In my experience this part of the analysis can be controversial and no less complicated to unravel. I recall a past project for a new office build where I was appointed to provide an expert opinion on behalf of the contractor on the incidence and extent of critical delay and the causes of critical delay.

When I first became involved, the issue that had been occupying the minds of the parties and had resulted in delay to the start of the internal fit out of the building, was having to carry out remedial works to fire protection. However, I concluded that the critical path was elsewhere, through a work sequence associated with external cladding.

So when I was asked to engage with the employer’s appointed a delay expert, my expectation was for there to be disagreement as to the course of the critical path through the project. To my astonishment he agreed with my assessment of criticality. However, any sense of relief was cut short because it transpired that he took a very different view as to the causes of delay to the external cladding.

Whilst the information provided to me indicated that the progress of on-site installations was being hampered by late issue of design information, my opposing expert concluded that delay was the result of manpower shortages by the cladding subcontractor, a matter which he said had been recorded in documents provided to him by his client.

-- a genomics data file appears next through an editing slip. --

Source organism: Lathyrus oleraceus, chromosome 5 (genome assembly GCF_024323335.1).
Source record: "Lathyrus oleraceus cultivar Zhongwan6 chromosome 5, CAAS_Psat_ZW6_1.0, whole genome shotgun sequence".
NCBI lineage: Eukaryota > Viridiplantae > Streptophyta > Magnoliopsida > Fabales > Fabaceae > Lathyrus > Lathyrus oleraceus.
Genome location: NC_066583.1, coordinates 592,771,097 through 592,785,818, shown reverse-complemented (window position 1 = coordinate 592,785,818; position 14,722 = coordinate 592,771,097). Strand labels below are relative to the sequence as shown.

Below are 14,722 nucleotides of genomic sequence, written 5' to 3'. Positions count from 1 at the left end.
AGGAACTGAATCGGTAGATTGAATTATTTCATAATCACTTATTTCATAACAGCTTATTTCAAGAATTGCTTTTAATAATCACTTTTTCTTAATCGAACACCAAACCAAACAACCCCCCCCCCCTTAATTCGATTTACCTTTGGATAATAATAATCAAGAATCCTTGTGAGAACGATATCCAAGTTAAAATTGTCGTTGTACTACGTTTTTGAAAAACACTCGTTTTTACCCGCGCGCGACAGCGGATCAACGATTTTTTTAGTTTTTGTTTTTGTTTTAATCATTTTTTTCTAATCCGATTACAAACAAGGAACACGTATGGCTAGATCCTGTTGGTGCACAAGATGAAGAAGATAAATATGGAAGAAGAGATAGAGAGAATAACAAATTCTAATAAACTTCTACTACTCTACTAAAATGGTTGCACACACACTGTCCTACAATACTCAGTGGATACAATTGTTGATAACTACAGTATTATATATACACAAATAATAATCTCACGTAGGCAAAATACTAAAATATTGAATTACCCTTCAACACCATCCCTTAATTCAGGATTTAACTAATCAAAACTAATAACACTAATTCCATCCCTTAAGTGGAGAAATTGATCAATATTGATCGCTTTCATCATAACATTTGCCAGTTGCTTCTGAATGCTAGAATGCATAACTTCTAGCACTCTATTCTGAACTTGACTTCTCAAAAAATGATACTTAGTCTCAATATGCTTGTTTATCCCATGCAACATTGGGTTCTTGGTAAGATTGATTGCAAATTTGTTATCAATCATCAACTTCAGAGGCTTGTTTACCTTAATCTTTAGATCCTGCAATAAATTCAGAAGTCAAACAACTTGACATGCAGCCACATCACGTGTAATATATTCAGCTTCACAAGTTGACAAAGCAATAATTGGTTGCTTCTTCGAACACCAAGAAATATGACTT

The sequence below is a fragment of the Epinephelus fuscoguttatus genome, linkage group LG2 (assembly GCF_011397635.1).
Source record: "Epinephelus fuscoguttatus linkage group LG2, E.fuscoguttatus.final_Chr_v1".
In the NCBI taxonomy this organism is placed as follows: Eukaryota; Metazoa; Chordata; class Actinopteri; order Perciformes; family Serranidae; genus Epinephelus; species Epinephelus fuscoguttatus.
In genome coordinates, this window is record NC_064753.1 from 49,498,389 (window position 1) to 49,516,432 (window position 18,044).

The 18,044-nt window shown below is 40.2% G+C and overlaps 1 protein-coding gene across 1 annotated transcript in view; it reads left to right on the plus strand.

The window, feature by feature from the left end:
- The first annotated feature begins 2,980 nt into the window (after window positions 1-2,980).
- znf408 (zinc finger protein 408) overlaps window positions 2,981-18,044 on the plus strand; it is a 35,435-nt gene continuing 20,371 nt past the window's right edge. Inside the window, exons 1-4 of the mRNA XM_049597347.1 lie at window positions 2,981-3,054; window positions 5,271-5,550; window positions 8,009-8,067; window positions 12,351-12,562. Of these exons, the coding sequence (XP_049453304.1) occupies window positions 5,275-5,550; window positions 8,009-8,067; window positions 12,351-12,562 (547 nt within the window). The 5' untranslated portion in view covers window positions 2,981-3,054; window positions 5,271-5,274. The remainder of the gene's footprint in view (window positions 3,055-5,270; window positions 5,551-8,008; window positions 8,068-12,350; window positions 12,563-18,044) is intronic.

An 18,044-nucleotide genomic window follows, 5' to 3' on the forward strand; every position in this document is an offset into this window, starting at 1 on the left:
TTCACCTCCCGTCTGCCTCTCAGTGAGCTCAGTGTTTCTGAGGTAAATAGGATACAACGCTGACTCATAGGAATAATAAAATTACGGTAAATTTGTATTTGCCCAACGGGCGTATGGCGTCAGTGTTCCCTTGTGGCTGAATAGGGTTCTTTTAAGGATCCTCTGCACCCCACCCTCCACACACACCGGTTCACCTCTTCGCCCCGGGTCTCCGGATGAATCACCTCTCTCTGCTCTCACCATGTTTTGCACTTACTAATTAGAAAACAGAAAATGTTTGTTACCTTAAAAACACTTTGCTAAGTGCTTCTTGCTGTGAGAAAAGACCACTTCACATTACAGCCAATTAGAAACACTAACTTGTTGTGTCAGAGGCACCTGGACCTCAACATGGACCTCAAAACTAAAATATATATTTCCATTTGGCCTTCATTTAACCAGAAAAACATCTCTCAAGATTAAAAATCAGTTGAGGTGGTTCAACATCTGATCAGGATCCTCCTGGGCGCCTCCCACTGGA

It was therefore evident from our discussions that the identification of a specific cause, was predicated on what documents we had been given access to that in turn informed our understanding or perception of where the particular problem lay.

Why could such a circumstance arise?


1 Society of Construction law Delay and Disruption Protocol, 2nd Edition 2017, Clause 11.6; subclauses (c) ‘Time Slice Analysis’, (d) ‘As-planned versus as built in windows’ and (e) ‘Retrospective longest path’ analysis.

This publication presents the views, thoughts or opinions of the author and not necessarily those of HKA. Whilst we take every care to ensure the accuracy of this information at the time of publication, the content is not intended to deal with all aspects of the subject referred to, should not be relied upon and does not constitute advice of any kind. This publication is protected by copyright © 2024 HKA Global Ltd.